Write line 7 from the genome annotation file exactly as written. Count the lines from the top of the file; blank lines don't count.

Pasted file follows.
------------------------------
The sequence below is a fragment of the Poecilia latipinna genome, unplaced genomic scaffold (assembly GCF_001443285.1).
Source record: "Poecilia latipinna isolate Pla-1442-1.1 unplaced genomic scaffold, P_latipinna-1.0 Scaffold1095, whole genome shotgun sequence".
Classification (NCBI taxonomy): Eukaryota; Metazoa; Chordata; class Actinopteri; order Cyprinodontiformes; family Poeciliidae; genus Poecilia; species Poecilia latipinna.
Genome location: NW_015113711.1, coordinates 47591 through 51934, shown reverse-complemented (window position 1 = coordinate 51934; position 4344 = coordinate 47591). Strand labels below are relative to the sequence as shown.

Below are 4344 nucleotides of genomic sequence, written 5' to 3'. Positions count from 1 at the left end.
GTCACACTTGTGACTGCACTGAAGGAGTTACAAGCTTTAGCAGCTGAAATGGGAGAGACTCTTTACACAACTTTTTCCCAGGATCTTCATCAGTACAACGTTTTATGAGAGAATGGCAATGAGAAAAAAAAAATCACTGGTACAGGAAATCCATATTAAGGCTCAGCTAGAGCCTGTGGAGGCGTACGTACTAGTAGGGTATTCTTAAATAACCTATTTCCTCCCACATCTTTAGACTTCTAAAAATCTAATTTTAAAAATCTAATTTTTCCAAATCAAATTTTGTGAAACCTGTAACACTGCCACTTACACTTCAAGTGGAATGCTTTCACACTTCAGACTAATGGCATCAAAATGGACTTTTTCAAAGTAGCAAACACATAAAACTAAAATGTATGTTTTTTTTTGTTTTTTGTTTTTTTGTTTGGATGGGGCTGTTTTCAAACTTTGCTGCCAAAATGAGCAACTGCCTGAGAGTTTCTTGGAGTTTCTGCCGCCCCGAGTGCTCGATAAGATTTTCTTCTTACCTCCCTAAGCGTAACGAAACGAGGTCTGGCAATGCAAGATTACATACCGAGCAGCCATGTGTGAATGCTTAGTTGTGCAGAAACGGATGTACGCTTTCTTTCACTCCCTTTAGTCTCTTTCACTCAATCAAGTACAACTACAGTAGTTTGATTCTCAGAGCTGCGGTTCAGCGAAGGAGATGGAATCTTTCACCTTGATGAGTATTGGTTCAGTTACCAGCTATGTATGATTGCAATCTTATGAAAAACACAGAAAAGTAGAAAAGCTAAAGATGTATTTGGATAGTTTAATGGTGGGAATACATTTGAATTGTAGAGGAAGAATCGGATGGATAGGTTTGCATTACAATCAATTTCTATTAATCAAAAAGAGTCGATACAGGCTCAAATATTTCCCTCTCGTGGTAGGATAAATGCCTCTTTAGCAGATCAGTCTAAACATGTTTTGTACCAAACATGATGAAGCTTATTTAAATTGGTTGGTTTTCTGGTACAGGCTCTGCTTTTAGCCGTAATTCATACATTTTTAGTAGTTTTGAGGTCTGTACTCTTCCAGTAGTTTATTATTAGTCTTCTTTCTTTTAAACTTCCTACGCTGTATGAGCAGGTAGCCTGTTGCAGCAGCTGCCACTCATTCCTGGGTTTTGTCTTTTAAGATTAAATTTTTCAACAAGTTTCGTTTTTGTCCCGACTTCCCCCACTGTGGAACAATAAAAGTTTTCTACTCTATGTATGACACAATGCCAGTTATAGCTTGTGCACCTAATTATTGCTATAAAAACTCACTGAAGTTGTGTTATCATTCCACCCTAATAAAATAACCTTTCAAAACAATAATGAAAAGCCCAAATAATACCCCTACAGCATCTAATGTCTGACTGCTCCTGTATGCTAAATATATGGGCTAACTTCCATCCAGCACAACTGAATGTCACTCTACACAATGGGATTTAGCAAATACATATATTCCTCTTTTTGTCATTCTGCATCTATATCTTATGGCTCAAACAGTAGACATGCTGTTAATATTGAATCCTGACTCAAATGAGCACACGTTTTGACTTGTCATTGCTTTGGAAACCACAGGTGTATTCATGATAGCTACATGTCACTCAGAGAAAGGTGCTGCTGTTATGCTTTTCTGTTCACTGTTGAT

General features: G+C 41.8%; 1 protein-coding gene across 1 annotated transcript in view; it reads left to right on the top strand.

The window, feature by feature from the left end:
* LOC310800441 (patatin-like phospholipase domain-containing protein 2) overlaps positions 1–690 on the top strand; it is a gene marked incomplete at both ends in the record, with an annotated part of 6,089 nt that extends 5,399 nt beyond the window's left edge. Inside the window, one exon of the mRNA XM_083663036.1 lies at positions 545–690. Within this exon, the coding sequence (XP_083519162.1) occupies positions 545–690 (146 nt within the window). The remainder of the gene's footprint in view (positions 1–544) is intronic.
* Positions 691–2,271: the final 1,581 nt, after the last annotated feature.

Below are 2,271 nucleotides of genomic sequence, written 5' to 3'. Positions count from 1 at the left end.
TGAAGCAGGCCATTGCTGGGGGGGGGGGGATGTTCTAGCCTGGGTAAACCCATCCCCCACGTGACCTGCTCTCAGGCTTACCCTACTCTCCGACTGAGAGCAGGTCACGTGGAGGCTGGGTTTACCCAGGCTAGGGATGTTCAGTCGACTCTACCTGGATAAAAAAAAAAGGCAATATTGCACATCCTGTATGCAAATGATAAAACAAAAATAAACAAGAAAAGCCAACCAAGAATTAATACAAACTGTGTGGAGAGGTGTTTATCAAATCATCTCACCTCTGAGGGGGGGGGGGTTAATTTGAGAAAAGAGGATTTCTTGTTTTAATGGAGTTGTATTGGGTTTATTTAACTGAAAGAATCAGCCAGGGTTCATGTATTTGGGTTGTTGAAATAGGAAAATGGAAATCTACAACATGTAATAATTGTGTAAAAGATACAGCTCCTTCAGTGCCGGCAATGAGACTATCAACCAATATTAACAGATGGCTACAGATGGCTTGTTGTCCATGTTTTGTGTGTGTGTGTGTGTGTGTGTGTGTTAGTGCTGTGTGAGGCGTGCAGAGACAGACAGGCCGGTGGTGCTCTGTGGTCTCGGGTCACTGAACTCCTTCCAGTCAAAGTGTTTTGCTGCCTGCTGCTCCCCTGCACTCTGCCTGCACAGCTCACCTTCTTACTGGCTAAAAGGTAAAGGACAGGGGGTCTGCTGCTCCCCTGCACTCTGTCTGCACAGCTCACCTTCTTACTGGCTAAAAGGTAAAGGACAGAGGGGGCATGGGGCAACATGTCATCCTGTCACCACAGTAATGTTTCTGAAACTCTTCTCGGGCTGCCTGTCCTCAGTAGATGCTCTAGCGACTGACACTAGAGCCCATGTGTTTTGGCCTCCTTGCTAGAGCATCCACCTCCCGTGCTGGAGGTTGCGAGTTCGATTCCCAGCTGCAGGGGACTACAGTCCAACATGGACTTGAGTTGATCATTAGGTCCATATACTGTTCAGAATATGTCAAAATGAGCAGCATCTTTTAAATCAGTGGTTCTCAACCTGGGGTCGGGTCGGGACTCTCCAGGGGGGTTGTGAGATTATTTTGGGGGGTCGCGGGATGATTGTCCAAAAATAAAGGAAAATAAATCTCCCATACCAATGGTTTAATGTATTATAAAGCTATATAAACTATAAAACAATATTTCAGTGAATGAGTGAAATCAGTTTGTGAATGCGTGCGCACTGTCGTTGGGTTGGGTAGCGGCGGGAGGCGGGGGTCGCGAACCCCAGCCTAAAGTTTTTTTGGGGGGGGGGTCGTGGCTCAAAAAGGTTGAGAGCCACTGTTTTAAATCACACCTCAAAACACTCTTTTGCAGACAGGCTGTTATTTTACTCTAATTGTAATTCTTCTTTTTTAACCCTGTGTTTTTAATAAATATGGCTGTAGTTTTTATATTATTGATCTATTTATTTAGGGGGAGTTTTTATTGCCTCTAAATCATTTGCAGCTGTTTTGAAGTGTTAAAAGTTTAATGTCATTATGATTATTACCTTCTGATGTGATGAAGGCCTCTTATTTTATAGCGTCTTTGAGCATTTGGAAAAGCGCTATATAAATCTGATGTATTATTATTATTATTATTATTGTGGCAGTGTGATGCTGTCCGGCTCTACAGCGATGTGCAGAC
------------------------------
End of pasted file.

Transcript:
General features: G+C 41.8%; 1 protein-coding gene across 1 annotated transcript in view; it reads left to right on the top strand.